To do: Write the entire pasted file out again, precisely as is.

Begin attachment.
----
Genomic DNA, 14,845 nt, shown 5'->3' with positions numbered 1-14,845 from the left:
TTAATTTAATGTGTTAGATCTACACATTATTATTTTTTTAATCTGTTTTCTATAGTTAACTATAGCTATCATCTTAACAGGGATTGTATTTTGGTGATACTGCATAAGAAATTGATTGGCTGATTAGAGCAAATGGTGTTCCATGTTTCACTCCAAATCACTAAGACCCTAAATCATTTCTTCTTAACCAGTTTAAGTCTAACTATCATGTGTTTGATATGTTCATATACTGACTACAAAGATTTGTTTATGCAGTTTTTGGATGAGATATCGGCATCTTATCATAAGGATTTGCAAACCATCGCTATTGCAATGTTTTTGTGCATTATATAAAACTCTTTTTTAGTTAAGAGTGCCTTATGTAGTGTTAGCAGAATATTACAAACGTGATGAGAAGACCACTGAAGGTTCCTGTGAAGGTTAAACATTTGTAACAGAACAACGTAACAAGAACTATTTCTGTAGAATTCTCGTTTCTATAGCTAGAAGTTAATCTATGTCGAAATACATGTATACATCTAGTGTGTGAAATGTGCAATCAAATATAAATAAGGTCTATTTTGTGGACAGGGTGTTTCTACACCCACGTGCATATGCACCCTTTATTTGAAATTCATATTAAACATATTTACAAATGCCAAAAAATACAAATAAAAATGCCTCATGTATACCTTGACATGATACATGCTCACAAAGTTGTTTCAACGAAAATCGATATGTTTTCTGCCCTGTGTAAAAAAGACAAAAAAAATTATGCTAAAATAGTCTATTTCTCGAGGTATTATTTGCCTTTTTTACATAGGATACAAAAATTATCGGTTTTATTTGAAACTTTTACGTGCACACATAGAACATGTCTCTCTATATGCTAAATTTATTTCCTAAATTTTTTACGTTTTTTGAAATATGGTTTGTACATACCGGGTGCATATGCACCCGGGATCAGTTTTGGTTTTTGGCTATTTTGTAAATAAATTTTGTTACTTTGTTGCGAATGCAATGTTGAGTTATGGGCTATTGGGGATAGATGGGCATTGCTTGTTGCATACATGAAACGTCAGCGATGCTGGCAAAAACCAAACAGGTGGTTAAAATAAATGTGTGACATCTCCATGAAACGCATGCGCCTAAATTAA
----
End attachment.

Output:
Genomic DNA, 14,845 nt, shown 5'->3' with positions numbered 1-14,845 from the left:
TTAATTTAATGTGTTAGATCTACACATTATTATTTTTTTAATCTGTTTTCTATAGTTAACTATAGCTATCATCTTAACAGGGATTGTATTTTGGTGATACTGCATAAGAAATTGATTGGCTGATTAGAGCAAATGGTGTTCCATGTTTCACTCCAAATCACTAAGACCCTAAATCATTTCTTCTTAACCAGTTTAAGTCTAACTATCATGTGTTTGATATGTTCATATACTGACTACAAAGATTTGTTTATGCAGTTTTTGGATGAGATATCGGCATCTTATCATAAGGATTTGCAAACCATCGCTATTGCAATGTTTTTGTGCATTATATAAAACTCTTTTTTAGTTAAGAGTGCCTTATGTAGTGTTAGCAGAATATTACAAACGTGATGAGAAGACCACTGAAGGTTCCTGTGAAGGTTAAACATTTGTAACAGAACAACGTAACAAGAACTATTTCTGTAGAATTCTCGTTTCTATAGCTAGAAGTTAATCTATGTCGAAATACATGTATACATCTAGTGTGTGAAATGTGCAATCAAATATAAATAAGGTCTATTTTGTGGACAGGGTGTTTCTACACCCACGTGCATATGCACCCTTTATTTGAAATTCATATTAAACATATTTACAAATGCCAAAAAATACAAATAAAAATGCCTCATGTATACCTTGACATGATACATGCTCACAAAGTTGTTTCAACGAAAATCGATATGTTTTCTGCCCTGTGTAAAAAAGACAAAAAAAATTATGCTAAAATAGTCTATTTCTCGAGGTATTATTTGCCTTTTTTACATAGGATACAAAAATTATCGGTTTTATTTGAAACTTTTACGTGCACACATAGAACATGTCTCTCTATATGCTAAATTTATTTCCTAAATTTTTTACGTTTTTTGAAATATGGTTTGTACATACCGGGTGCATATGCACCCGGGATCAGTTTTGGTTTTTGGCTATTTTGTAAATAAATTTTGTTACTTTGTTGCGAATGCAATGTTGAGTTATGGGCTATTGGGGATAGATGGGCATTGCTTGTTGCATACATGAAACGTCAGCGATGCTGGCAAAAACCAAACAGGTGGTTAAAATAAATGTGTGACATCTCCATGAAACGCATGCGCCTAAATTAA